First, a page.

I can’t be thankful enough for my godsend Twitter friend/NetCDF guru Michael Sumner for coming in clutch to rectify this problematic file! As I take my baby steps in learning how to deal with NetCDF files (~3 weeks after being thrown into the “deep end” and trying to tread water), I realized that one of our files had some sort of problem. Relevant to this issue, NetCDF files are often (not always) multidimensional arrays, where 2 of the dimensions are coordinates. The variables can be defined in relation to the dimensions of the file. So for instance, in my case, temperature is described over space and time (4-dimensional array), and each temperature value corresponds to a location and time. So, each temperature value “goes along with” a set of coordinates and a time. When I imported the NetCDF file as a raster brick (which means I put the array data into a stack of grids), the metadata seemed to show a larger longitudinal “step” than latitudinal, the latter of which was at the correct resolution. Note that this means, as is common, I took what is really a point (a temperature value corresponding to a latitude, longitude and time) and turned it into a grid, where the original point is the center of the resulting cell that gets the value. I tried plotting it to see what it looked like.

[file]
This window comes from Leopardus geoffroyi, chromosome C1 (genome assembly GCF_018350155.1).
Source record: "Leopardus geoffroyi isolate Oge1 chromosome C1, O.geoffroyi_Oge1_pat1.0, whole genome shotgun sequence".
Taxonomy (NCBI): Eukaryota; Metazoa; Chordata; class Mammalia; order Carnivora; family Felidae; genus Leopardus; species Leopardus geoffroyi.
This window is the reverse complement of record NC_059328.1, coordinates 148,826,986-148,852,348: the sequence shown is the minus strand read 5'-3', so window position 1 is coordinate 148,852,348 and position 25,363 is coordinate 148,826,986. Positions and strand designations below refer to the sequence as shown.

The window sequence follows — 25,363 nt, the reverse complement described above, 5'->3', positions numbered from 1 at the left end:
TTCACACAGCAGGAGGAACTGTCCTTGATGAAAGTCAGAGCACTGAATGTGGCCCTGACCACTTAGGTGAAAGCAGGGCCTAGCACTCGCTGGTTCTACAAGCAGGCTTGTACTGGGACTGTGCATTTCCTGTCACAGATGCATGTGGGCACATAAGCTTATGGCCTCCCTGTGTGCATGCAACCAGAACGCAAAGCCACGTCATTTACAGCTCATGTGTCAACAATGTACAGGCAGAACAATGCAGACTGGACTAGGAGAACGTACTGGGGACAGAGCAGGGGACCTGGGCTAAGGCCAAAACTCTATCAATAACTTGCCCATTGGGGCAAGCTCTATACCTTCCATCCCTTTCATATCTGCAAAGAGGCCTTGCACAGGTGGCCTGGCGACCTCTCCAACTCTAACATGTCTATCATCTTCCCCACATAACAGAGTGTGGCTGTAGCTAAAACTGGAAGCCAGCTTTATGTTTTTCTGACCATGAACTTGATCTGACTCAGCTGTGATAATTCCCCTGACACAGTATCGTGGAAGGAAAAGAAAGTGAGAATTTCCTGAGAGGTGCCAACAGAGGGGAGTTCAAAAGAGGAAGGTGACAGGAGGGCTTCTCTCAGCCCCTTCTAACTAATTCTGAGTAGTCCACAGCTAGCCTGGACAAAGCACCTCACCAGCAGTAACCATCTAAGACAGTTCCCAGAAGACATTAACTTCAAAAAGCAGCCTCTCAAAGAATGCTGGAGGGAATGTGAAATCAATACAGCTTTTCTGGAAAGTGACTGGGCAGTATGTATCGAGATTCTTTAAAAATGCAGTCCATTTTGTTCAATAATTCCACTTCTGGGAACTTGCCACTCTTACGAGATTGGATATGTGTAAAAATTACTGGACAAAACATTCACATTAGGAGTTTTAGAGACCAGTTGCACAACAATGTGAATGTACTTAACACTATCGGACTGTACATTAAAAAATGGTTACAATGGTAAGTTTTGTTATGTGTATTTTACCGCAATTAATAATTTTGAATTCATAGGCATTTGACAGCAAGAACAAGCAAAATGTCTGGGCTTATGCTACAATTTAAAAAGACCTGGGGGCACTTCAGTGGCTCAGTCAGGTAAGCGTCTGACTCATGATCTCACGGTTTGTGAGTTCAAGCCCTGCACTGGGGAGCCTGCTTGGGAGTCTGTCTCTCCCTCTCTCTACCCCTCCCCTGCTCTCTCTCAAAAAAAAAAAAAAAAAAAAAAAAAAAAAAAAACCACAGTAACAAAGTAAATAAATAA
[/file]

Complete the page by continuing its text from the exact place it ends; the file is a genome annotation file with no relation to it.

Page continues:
I tried to crop the image to only the extent I needed but it still was messed up.
I took this at face value, that perhaps the grid was somehow “wrong,” but my new friend showed me how to look more deeply into the problem! He opened the file in R and extracted the coordinate values, plotting for a visual diagnosis of the problem.
library(ncdf4) con <- ncdf4::nc_open("file.nc") lon <- ncdf4::ncvar_get(con, "lon") lat <- ncdf4::ncvar_get(con, "lat") ncdf4::nc_close(con)
So, my friend suggested plotting the longitude values stored in this dimension of the array.
Herein we start to see a problem! Something is off about the longitudes stored in the array.
head(lon) #  244.0625 244.1875 244.3125 244.4375 244.5625 244.6875 tail(lon) #  281.8125 281.9375 282.0625 282.1875 3.5200 3.5100 r <- raster::brick(f, stopIfNotEqualSpaced = FALSE) extent(r) # class : Extent # xmin : 3.056128 # xmax : 282.6414 # ymin : 40 # ymax : 52.875
## let's treat it as if the start is correct, ## the final two columns are incorrect ## we hard-code the half-cell left and right cell edge ## (but note the "centre" might not ## be the right interpretation from this model, if we're being exacting) valid_lon2 <- c(lon - 0.125/2) + c(0, length(lon)) * 0.125 valid_lat <- range(lat) + c(-1, 1) * 0.125/2 r2 <- setExtent(r, extent(valid_lon2, valid_lat)) r_final <- raster::shift(r2, x = -360)